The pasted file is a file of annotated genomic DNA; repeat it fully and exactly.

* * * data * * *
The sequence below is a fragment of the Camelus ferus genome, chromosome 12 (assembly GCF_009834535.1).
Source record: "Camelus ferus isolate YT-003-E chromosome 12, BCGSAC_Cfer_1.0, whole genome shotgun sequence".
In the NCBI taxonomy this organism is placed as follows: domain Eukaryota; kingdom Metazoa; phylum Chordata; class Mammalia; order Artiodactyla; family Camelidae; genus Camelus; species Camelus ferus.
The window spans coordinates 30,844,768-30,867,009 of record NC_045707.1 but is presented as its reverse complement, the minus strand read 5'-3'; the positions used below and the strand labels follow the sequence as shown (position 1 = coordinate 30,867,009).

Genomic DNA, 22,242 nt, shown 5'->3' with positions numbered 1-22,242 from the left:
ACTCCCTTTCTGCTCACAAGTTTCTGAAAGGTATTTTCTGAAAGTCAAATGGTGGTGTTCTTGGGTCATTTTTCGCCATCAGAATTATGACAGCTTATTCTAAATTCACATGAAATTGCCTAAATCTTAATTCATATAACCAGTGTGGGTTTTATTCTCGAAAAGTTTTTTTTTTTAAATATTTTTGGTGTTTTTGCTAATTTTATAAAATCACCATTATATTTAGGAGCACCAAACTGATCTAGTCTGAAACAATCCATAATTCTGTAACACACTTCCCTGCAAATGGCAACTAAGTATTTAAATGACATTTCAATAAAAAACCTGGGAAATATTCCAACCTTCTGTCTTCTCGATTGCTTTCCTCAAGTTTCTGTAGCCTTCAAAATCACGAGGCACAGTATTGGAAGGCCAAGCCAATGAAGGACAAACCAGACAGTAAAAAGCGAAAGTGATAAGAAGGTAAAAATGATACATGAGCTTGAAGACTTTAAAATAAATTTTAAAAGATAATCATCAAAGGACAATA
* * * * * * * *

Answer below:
The sequence below is a fragment of the Camelus ferus genome, chromosome 12 (assembly GCF_009834535.1).
Source record: "Camelus ferus isolate YT-003-E chromosome 12, BCGSAC_Cfer_1.0, whole genome shotgun sequence".
In the NCBI taxonomy this organism is placed as follows: domain Eukaryota; kingdom Metazoa; phylum Chordata; class Mammalia; order Artiodactyla; family Camelidae; genus Camelus; species Camelus ferus.
The window spans coordinates 30,844,768-30,867,009 of record NC_045707.1 but is presented as its reverse complement, the minus strand read 5'-3'; the positions used below and the strand labels follow the sequence as shown (position 1 = coordinate 30,867,009).

Genomic DNA, 22,242 nt, shown 5'->3' with positions numbered 1-22,242 from the left:
ACTCCCTTTCTGCTCACAAGTTTCTGAAAGGTATTTTCTGAAAGTCAAATGGTGGTGTTCTTGGGTCATTTTTCGCCATCAGAATTATGACAGCTTATTCTAAATTCACATGAAATTGCCTAAATCTTAATTCATATAACCAGTGTGGGTTTTATTCTCGAAAAGTTTTTTTTTTTAAATATTTTTGGTGTTTTTGCTAATTTTATAAAATCACCATTATATTTAGGAGCACCAAACTGATCTAGTCTGAAACAATCCATAATTCTGTAACACACTTCCCTGCAAATGGCAACTAAGTATTTAAATGACATTTCAATAAAAAACCTGGGAAATATTCCAACCTTCTGTCTTCTCGATTGCTTTCCTCAAGTTTCTGTAGCCTTCAAAATCACGAGGCACAGTATTGGAAGGCCAAGCCAATGAAGGACAAACCAGACAGTAAAAAGCGAAAGTGATAAGAAGGTAAAAATGATACATGAGCTTGAAGACTTTAAAATAAATTTTAAAAGATAATCATCAAAGGACAATA